- Headache Phase: The pain usually begins here and can be anything from slight to incapacitating. Pain may get worse with physical exercise, exposure to light, sound, and scents. Some individuals, though, may experience a migraine but not a headache.
- Postdromal phase: This stage occurs after the discomfort has passed. During this time, people may experience fatigue, confusion, or overall ill health.
Causes of Migraine
When talking about migraines vs headache, migraines typically have frequent triggers but no one cause, headaches typically have easily identifiable causes. If you get migraines, you could discover that some situations make them worse.
Depending on the individual, triggers may include:
Gender and Hormones: Women are three times more likely than males to experience migraines due to hormonal changes and gender differences. According to Brockman, women’s migraines are influenced by menstrual cycles and hormonal fluctuations.
Allergies: Also known as allergic rhinitis, allergies cause the body to itch and inflame. Allergies are a known trigger for some people because migraines are linked to blood vessel inflammation.
Genetics and family history: Individuals who have migraine sufferers in their families are more prone to experience migraines themselves. A genetic mutation that affects those who get the most common type of migraine frequently has been found by scientists.
Environmental Causes: This group contains a variety of triggers, such as changes in the weather, stress, certain foods, scents, and a lack of sleep.
Diagnosis for Migraine vs Headaches
Accurate and prompt diagnosis are necessary for headache diseases to be effectively treated. Unfortunately, correct diagnosis of headache disorders is difficult for patients and their doctors to achieve.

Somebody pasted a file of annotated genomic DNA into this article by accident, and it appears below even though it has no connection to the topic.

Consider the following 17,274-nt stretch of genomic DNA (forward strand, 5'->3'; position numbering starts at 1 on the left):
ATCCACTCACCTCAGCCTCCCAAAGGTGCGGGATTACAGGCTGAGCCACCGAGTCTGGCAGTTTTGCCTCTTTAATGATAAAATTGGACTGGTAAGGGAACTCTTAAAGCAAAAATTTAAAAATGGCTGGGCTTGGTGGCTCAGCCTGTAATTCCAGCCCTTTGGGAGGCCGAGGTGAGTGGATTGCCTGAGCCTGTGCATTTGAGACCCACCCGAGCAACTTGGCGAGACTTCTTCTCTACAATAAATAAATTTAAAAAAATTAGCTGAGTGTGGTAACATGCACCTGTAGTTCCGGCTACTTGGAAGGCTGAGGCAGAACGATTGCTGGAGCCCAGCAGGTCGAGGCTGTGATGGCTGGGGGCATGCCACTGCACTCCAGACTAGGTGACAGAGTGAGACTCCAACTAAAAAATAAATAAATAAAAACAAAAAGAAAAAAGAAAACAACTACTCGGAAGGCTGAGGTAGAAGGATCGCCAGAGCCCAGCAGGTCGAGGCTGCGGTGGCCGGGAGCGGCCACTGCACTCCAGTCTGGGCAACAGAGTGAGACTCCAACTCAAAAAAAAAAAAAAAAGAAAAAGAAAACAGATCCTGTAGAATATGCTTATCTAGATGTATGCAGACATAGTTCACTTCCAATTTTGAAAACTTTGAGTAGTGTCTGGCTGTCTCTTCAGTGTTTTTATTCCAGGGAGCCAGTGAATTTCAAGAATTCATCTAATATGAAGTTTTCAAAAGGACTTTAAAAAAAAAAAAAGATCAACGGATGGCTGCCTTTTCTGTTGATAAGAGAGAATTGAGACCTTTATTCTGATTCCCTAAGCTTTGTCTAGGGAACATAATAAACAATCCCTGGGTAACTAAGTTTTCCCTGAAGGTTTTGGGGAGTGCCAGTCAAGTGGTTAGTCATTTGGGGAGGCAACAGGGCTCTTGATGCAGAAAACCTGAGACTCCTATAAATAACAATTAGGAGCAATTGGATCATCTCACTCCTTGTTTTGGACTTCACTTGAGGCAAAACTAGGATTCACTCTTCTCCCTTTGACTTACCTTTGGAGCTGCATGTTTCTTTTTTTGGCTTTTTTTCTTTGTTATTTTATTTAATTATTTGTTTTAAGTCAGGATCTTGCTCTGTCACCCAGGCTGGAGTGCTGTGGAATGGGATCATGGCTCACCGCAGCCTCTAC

Based on a patient’s symptoms, medical history, and family history, a clinician can identify several headache conditions, including migraine.
They might suggest a person see a neurologist, a doctor who focuses on problems with the nervous system.
Prevention Without Drugs
Some lifestyle choices may also aid in the prevention of some headache and migraine types. These consist of:
- Regular exercise
- Dietary modifications to minimize stress-inducing foods
- Relaxation techniques like mindful breathing and meditation
- Learning stress-reduction strategies
- Keeping a headache or migraine diary to identify patterns and potential triggers
Time to Get Help
If recurrent headaches affect a person’s capacity to function or quality of life, they should think about talking to a healthcare professional.
Additionally, people should visit a doctor if their headaches result in any of the following symptoms:
- Nausea and vomiting issues
- Difficulty speaking or comprehending what others are saying
- Difficulty thinking
- Difficulty moving one side of the body
- Tingling or numbness in the limbs, face, neck, or head
Migraine vs Headache – Key Takeaway
Although all headaches are not migraines, all migraines are headaches. Migraines, tension headaches, and cluster headaches are the three basic headache kinds that are most frequently experienced. It might be challenging to distinguish between a migraine and other types of headaches.
You can determine whether you have a migraine or another type of headache by keeping track of the symptoms and patterns of your headaches. The first step in developing a treatment strategy that can ease your headaches is identifying the type(s) of headache you are experiencing.
Most people will, at some point in their lives, have a headache. Headaches vary in severity, frequency, and underlying causes, thus they are not all the same.
The severity of a person’s functional capacity and general quality of life can be greatly impacted by headache disorders. For this reason, correct diagnoses are crucial between migraine vs headache.
Treatment that is quicker and more successful can result from correctly identifying headaches from distinct migraine headache kinds.